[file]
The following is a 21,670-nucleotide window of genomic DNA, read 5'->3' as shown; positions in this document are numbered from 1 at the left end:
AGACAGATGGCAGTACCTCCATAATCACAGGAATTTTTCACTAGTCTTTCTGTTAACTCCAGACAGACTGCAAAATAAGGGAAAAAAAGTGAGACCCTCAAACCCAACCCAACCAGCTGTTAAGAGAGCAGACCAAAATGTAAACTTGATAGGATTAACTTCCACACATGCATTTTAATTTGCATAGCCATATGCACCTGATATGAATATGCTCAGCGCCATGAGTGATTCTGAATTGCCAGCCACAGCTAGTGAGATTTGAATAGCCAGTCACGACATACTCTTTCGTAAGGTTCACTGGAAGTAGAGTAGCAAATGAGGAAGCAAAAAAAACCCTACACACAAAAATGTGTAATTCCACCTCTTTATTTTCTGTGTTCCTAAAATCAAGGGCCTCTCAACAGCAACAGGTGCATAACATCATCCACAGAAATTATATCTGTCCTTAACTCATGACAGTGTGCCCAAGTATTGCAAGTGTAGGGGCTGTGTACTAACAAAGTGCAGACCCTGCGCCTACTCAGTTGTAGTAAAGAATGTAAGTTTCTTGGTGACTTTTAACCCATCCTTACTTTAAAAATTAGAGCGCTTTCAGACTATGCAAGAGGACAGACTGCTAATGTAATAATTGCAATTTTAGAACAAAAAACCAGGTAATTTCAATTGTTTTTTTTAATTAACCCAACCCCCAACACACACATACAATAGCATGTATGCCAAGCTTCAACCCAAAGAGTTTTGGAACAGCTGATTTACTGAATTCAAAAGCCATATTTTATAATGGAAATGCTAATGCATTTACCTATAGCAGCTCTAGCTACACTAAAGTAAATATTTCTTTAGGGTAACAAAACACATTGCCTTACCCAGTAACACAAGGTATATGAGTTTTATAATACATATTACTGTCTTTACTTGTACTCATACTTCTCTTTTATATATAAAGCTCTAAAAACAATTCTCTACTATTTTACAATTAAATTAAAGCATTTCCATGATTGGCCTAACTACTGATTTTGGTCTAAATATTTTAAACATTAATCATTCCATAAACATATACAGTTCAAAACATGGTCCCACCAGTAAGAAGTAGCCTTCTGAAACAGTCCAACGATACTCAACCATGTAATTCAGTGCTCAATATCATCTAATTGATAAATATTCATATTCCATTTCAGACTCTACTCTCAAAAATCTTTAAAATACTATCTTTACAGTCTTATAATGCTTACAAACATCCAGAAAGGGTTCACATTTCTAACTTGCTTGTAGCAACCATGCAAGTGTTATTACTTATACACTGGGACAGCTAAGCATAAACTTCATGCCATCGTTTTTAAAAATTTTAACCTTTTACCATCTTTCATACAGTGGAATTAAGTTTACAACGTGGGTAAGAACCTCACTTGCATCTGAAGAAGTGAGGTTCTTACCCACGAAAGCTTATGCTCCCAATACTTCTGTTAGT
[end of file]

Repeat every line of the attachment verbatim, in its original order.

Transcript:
The following is a 21,670-nucleotide window of genomic DNA, read 5'->3' as shown; positions in this document are numbered from 1 at the left end:
AGACAGATGGCAGTACCTCCATAATCACAGGAATTTTTCACTAGTCTTTCTGTTAACTCCAGACAGACTGCAAAATAAGGGAAAAAAAGTGAGACCCTCAAACCCAACCCAACCAGCTGTTAAGAGAGCAGACCAAAATGTAAACTTGATAGGATTAACTTCCACACATGCATTTTAATTTGCATAGCCATATGCACCTGATATGAATATGCTCAGCGCCATGAGTGATTCTGAATTGCCAGCCACAGCTAGTGAGATTTGAATAGCCAGTCACGACATACTCTTTCGTAAGGTTCACTGGAAGTAGAGTAGCAAATGAGGAAGCAAAAAAAACCCTACACACAAAAATGTGTAATTCCACCTCTTTATTTTCTGTGTTCCTAAAATCAAGGGCCTCTCAACAGCAACAGGTGCATAACATCATCCACAGAAATTATATCTGTCCTTAACTCATGACAGTGTGCCCAAGTATTGCAAGTGTAGGGGCTGTGTACTAACAAAGTGCAGACCCTGCGCCTACTCAGTTGTAGTAAAGAATGTAAGTTTCTTGGTGACTTTTAACCCATCCTTACTTTAAAAATTAGAGCGCTTTCAGACTATGCAAGAGGACAGACTGCTAATGTAATAATTGCAATTTTAGAACAAAAAACCAGGTAATTTCAATTGTTTTTTTTAATTAACCCAACCCCCAACACACACATACAATAGCATGTATGCCAAGCTTCAACCCAAAGAGTTTTGGAACAGCTGATTTACTGAATTCAAAAGCCATATTTTATAATGGAAATGCTAATGCATTTACCTATAGCAGCTCTAGCTACACTAAAGTAAATATTTCTTTAGGGTAACAAAACACATTGCCTTACCCAGTAACACAAGGTATATGAGTTTTATAATACATATTACTGTCTTTACTTGTACTCATACTTCTCTTTTATATATAAAGCTCTAAAAACAATTCTCTACTATTTTACAATTAAATTAAAGCATTTCCATGATTGGCCTAACTACTGATTTTGGTCTAAATATTTTAAACATTAATCATTCCATAAACATATACAGTTCAAAACATGGTCCCACCAGTAAGAAGTAGCCTTCTGAAACAGTCCAACGATACTCAACCATGTAATTCAGTGCTCAATATCATCTAATTGATAAATATTCATATTCCATTTCAGACTCTACTCTCAAAAATCTTTAAAATACTATCTTTACAGTCTTATAATGCTTACAAACATCCAGAAAGGGTTCACATTTCTAACTTGCTTGTAGCAACCATGCAAGTGTTATTACTTATACACTGGGACAGCTAAGCATAAACTTCATGCCATCGTTTTTAAAAATTTTAACCTTTTACCATCTTTCATACAGTGGAATTAAGTTTACAACGTGGGTAAGAACCTCACTTGCATCTGAAGAAGTGAGGTTCTTACCCACGAAAGCTTATGCTCCCAATACTTCTGTTAGT